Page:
But having read Jenni’s review of the ‘How to be a journalist’ last November I thought I’d see for myself.
So last weekend, I went along to the two day masterclass with freelance journalist Bim Adewunmi about how to become a successful freelance feature journalist.
The course was divided broadly into two separate sections on the different days; the first day was the more artistic side with how to pitch, how to write and how to frame features in particular. The second was more about the business of freelancing from money, tax and how to survive.
Now given it was a weekend course, Adewunmi sure packed a lot in, here are some of her key points:
‘Pitch, pitch, pitch..just pitch’:
It is tempting to lazily send a long winded email pitch something to a general Guardian email account and leave it for two days. This is wrong. When you send off your short and snappy pitch to the individual commissioning editor, fire up a new one to a different editor somewhere else. Rinse and repeat. Pitching is the most important skill you will ever have to master as a freelancer, even more important than writing itself. You have to keep doing it over and over again. Tip: If you do pitch to a national newspaper, pitch by 9am. Editors have daily idea meetings at 9.30am usually so if you pitch then, it’ll be fresh in their minds.
Get on Twitter:
Now over here at Wannabe Hacks we talk about this a lot, but it truly is important. Adewunmi says she finds a lot of her case studies, her ideas and her editorial contacts through Twitter. I agree, a lot of the freelance jobs I’ve got over the past year have been through people I’ve just got chatting to on Twitter. Plus Twitter is fun. It’s a hotbed of new ideas, witty lines and fun facts at your fingertips which should be used to get a conversation going. Admittedly it is also full of some truly awful examples of human behaviour but Adewunmi compares this to flying; even though there are high profile crashes here and there you are still statistically safer in the sky than the ground.
Get out of the house:
When you’ve had your fill of Twitter for the day, get out of your pyjamas, pick up your notepad and get out of the house. Go to the park, the library, meet friends, even eavesdrop on bus conversations. Just do something that stops you talking to the walls and keeps your ideas fresh.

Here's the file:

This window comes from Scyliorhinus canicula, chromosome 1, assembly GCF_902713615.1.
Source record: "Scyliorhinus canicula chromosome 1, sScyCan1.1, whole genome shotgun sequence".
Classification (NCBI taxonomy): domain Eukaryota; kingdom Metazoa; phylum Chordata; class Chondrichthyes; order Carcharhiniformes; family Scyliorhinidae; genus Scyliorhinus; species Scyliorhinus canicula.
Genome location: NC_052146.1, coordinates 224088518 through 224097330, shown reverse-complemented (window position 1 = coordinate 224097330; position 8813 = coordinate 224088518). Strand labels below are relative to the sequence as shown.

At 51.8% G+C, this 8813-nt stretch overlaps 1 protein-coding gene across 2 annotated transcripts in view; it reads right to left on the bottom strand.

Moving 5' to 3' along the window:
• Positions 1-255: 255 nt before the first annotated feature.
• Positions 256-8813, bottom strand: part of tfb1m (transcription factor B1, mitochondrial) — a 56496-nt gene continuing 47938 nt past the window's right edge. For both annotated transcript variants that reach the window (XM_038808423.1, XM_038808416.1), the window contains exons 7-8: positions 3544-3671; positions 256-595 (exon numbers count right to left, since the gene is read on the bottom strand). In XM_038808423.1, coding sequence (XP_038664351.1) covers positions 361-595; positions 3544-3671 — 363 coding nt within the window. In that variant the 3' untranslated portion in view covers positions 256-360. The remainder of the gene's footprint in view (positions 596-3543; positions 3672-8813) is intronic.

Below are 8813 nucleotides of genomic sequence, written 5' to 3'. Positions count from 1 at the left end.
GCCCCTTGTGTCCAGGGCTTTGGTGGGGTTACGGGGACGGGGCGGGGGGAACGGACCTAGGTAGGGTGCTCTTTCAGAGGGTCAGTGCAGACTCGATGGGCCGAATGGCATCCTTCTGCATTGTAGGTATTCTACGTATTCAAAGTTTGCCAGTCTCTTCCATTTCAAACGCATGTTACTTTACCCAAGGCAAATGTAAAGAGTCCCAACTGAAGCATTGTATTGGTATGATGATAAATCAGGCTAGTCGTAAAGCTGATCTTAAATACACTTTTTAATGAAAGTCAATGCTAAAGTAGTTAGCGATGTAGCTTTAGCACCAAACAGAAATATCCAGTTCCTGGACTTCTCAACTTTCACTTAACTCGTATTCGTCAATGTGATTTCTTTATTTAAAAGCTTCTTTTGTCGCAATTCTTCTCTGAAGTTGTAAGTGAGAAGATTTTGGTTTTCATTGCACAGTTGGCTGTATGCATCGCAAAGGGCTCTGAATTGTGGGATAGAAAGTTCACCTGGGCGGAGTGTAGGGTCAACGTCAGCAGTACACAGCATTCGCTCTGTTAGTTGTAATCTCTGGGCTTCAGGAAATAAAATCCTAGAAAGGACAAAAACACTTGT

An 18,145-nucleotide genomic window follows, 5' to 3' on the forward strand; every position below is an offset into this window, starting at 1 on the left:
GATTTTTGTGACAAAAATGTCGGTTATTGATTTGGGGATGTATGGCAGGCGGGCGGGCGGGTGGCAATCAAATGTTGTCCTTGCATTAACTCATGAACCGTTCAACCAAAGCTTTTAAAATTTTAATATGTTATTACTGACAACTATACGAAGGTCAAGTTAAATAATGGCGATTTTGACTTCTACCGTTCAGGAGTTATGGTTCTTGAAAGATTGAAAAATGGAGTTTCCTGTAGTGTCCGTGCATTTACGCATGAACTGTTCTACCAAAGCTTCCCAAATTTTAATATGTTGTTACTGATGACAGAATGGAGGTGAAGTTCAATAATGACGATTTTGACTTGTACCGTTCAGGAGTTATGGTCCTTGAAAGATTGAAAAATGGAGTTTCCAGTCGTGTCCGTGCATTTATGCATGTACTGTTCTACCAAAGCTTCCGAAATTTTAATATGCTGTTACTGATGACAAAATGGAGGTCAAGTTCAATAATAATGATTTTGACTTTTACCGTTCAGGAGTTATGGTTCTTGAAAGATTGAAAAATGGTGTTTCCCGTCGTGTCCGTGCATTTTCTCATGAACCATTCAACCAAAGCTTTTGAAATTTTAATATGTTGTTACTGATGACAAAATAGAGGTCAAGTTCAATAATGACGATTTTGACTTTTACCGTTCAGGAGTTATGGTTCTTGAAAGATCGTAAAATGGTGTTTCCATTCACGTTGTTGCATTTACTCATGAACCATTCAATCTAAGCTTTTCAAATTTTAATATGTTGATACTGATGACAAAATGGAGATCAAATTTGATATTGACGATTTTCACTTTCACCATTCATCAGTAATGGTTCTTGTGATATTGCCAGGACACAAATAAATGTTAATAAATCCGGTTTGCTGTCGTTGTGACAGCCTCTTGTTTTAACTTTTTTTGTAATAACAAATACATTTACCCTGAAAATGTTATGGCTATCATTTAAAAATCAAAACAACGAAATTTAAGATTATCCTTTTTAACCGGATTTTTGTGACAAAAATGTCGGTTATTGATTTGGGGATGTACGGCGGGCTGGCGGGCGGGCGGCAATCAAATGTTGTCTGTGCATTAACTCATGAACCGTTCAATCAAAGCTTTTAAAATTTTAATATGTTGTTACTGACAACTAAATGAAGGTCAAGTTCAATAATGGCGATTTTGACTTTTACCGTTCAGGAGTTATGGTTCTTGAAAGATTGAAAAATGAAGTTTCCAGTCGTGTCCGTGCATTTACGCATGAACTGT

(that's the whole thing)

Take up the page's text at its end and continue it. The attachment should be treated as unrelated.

Get to grips with money:
Yes we all tend to want to be writers because of some airy fairy love of the written word (I do) but if you are going to be, in effect, running your own business you need to get to grips with money. Set up a detail record of what has been commissioned, when you are going to be paid and learn to the evil ways of HMRC.
I’m glad I went on the course. I learnt so much in the two days even though, whilst I am still finding my feet in the profession, I am not a beginner anymore either. It is definitely not just a cynical money making exercise, as Adewunmi seemed passionate about her subject and we were seriously encouraged to pitch to the Guardian in the future.
The most important thing I took away from the course is that this is the first time anyone has ever sat down and told me the dos and donts. I have largely taught myself everything I know so far through trial and error and some pointers I’ve gleaned from various sources.
Adewunmi stressed that, despite studying journalism, no one had ever taught her how to pitch either. She said it was such a vital skill, especially in the modern industry, but courses still largely prepare students for staff jobs which don’t exist. This made me reflect on all the course information I’ve been given so far for Masters and I have seen nothing so far about freelance training. Of course it could be included as an option module- but shouldn’t it be compulsory?
I think the course was worth my while as it would have taken a lot of time and effort to figure it out on my own. But I don’t know if I would recommend paying £400 if you, like me, don’t have much money*. If you (or your parents) have £400 to spare then by all means have a go, if it would have cost you a month’s salary don’t bother. Pay your rent first and try to figure it out as you go along even if it may be more frustrating and yield less results.
*The ticket was complimentary.
Image courtesy of the Guardian.
What do you think? Do you have any freelance tips/suggestions for wannabe hacks? Do you think freelancing should be treated as a core journalistic skill? Tweet us your thoughts @Wannabehacks
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